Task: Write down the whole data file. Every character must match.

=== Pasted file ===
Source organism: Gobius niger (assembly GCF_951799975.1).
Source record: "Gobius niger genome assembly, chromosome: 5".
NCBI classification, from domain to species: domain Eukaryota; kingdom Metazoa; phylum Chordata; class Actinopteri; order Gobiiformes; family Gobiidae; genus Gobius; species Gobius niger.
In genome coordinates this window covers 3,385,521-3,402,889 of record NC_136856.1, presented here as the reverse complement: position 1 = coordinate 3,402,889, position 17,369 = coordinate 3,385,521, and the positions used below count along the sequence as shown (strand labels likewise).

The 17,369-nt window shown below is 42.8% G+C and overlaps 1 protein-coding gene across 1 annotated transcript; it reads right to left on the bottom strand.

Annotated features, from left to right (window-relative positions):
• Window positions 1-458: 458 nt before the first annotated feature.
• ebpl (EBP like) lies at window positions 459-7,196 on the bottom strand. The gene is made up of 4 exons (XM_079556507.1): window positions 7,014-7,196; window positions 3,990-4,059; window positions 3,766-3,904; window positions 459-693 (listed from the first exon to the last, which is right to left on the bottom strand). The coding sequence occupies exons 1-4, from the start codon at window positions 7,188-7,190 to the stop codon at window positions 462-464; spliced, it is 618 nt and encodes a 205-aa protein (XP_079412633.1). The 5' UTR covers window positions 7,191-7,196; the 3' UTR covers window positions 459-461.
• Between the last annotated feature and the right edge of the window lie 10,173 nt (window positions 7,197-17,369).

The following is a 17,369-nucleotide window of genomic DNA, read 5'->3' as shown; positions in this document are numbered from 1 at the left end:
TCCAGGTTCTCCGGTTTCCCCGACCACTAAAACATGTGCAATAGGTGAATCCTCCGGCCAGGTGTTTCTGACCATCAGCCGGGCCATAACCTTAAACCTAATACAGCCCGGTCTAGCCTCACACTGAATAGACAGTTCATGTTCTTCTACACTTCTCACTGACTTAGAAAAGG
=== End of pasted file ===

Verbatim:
Source organism: Gobius niger (assembly GCF_951799975.1).
Source record: "Gobius niger genome assembly, chromosome: 5".
NCBI classification, from domain to species: domain Eukaryota; kingdom Metazoa; phylum Chordata; class Actinopteri; order Gobiiformes; family Gobiidae; genus Gobius; species Gobius niger.
In genome coordinates this window covers 3,385,521-3,402,889 of record NC_136856.1, presented here as the reverse complement: position 1 = coordinate 3,402,889, position 17,369 = coordinate 3,385,521, and the positions used below count along the sequence as shown (strand labels likewise).

The 17,369-nt window shown below is 42.8% G+C and overlaps 1 protein-coding gene across 1 annotated transcript; it reads right to left on the bottom strand.

Annotated features, from left to right (window-relative positions):
• Window positions 1-458: 458 nt before the first annotated feature.
• ebpl (EBP like) lies at window positions 459-7,196 on the bottom strand. The gene is made up of 4 exons (XM_079556507.1): window positions 7,014-7,196; window positions 3,990-4,059; window positions 3,766-3,904; window positions 459-693 (listed from the first exon to the last, which is right to left on the bottom strand). The coding sequence occupies exons 1-4, from the start codon at window positions 7,188-7,190 to the stop codon at window positions 462-464; spliced, it is 618 nt and encodes a 205-aa protein (XP_079412633.1). The 5' UTR covers window positions 7,191-7,196; the 3' UTR covers window positions 459-461.
• Between the last annotated feature and the right edge of the window lie 10,173 nt (window positions 7,197-17,369).

The following is a 17,369-nucleotide window of genomic DNA, read 5'->3' as shown; positions in this document are numbered from 1 at the left end:
TCCAGGTTCTCCGGTTTCCCCGACCACTAAAACATGTGCAATAGGTGAATCCTCCGGCCAGGTGTTTCTGACCATCAGCCGGGCCATAACCTTAAACCTAATACAGCCCGGTCTAGCCTCACACTGAATAGACAGTTCATGTTCTTCTACACTTCTCACTGACTTAGAAAAGG